Benefit Policies

Growing numbers of people receiving Sickness and Invalids Benefits are again the focus of government. Metiria Turei from the Greens has described the focus on invalids ‘as a sick policy’. Given that the numbers of unemployed people is continuing to grow and finding work is difficult even for the able-bodied, it seems unrealistic to be increasing pressure on Sickness and Invalids beneficiaries to rejoin the workforce. For the few that may be able to work, the work is unlikely to be there.

Housing in an Ageing Society Forum – Connecting housing, health and social outcomes for ageing New Zealanders

Scenarios for the future of housing for older people, experiences in retrofitting homes and the costs and benefits of using private housing as the “home base” for care of older people – these were some of the issues covered at a research forum on 9th November hosted by the Centre for Housing Research (CHRANZ). It brought together some of the latest research relating to older people and housing in the context of our ageing society. All the presentations are available online at

New publication – Gauntlet

Gauntlet is a new newsletter which opens the debate on a wide range of policy issues and ideas including local government, social welfare, global warming, foreign aid etc. It contains essay length articles to allow more in-depth analysis than currently offered through mainstream media. In the first issue Graham Howell explores the issue of the high effective marginal tax rate (100%) for unemployed people seeking part time work and suggest changing the abatement system or introducing a Universal Basic Income.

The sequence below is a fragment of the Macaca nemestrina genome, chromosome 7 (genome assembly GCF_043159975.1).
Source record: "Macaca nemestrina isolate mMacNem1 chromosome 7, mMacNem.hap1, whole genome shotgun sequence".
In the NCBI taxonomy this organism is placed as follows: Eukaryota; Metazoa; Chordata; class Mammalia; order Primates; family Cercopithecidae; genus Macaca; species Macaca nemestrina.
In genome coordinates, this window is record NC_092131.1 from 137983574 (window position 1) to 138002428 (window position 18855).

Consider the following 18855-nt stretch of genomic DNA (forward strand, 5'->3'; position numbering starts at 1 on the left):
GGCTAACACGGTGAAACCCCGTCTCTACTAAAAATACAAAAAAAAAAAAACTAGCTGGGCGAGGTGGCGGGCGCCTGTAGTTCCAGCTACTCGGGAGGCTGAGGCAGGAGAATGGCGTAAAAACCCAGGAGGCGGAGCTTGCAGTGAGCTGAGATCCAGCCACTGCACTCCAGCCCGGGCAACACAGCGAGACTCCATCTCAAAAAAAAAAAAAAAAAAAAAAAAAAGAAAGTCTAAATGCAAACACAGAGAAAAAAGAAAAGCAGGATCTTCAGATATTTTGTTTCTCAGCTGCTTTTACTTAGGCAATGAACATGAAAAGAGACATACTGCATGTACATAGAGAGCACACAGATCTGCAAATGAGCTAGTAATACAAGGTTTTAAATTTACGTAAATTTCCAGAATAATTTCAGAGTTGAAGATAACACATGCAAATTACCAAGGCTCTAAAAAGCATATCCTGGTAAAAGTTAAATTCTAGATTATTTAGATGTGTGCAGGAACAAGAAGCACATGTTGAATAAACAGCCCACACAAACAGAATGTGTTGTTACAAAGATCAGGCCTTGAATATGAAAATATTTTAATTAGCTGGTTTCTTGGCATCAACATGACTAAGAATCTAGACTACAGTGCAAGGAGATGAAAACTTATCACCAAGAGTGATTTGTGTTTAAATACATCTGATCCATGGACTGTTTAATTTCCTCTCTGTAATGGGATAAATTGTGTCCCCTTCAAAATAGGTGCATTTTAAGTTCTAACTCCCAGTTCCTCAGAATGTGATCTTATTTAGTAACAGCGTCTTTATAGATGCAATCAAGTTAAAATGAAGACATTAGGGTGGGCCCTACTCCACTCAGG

A Poverty Reduction Strategy for Nova Scotia - Sherri Torjman, November 2009

The Caledon Institute of Public Policy has released another excellent poverty reduction report. In December 2007, the Government of Nova Scotia passed Bill 94, An Act to Establish a Poverty Reduction Working Group in Nova Scotia. Based on the recommendations of the Working Group, the Government of Nova Scotia released on April 3, 2009 its Poverty Reduction Strategy entitled Preventing Poverty, Promoting Prosperity. The Strategy puts forward a framework for tackling the needs of persons living in and at risk of falling into poverty, while promoting prosperity for the province. Preventing Poverty, Promoting Prosperity is a multi-year plan with four main goals: enable and reward work, invest in households in need, focus on children, and coordinate and collaborate. The paper describes the various measures that have been undertaken or are being planned in order to achieve each of these goals. Perhaps there are lessons to be learned here from this initiative.

CPAG Child Poverty Post Hui Papers

The papers of the CPAG hui on child poverty Na Ta Tatou Rourou: with our basket, the children will prosper (held in Auckland on 7- 8 October 2009) are now available on the CPAG website

Giving and Getting

The Presbyterian Church of Aotearoa NZ has a new publication Giving & Getting. The booklet “offers a timely opportunity to really consider what we give and why, what our relationship to wealth and money is and what impact our giving makes. Copies can be downloaded from the PCANZ website and is one of a number of ‘resources for speaking out’.

United Way NZ Funding Grants

And on the topic of philanthropy United Way is calling for applications from community based human welfare charities operating in greater Auckland, Manawatu, Horowhenua, Marlborough, Tasman, Canterbury, Otago and Southland areas. Topics include helping children and youth succeed, strengthening and assisting families, supporting the vulnerable and elderly and promoting wellness, independence and self sufficiency. Applications can be completed online closing 31st December 2009. Further information on 09 3772544 or email

Anglicare publication on families and the GFC

Anglicare Australia has released an excellent ‘state of the family 2009’ report called Beyond Economics – families in the forefront. This is the 9th in a series of reports and contains a selection of thought provoking papers discussing the Global Financial Crisis (GFC). For example the CEO of Anglicare Tasmania pens a piece called After the GFC: Rethinking our subprime values. Many of the thoughts apply equally as well in the NZ context. Perhaps it should be recommended to Goldman Sachs who was recently quoted as saying “banks serve a social purpose and are doing God's work"!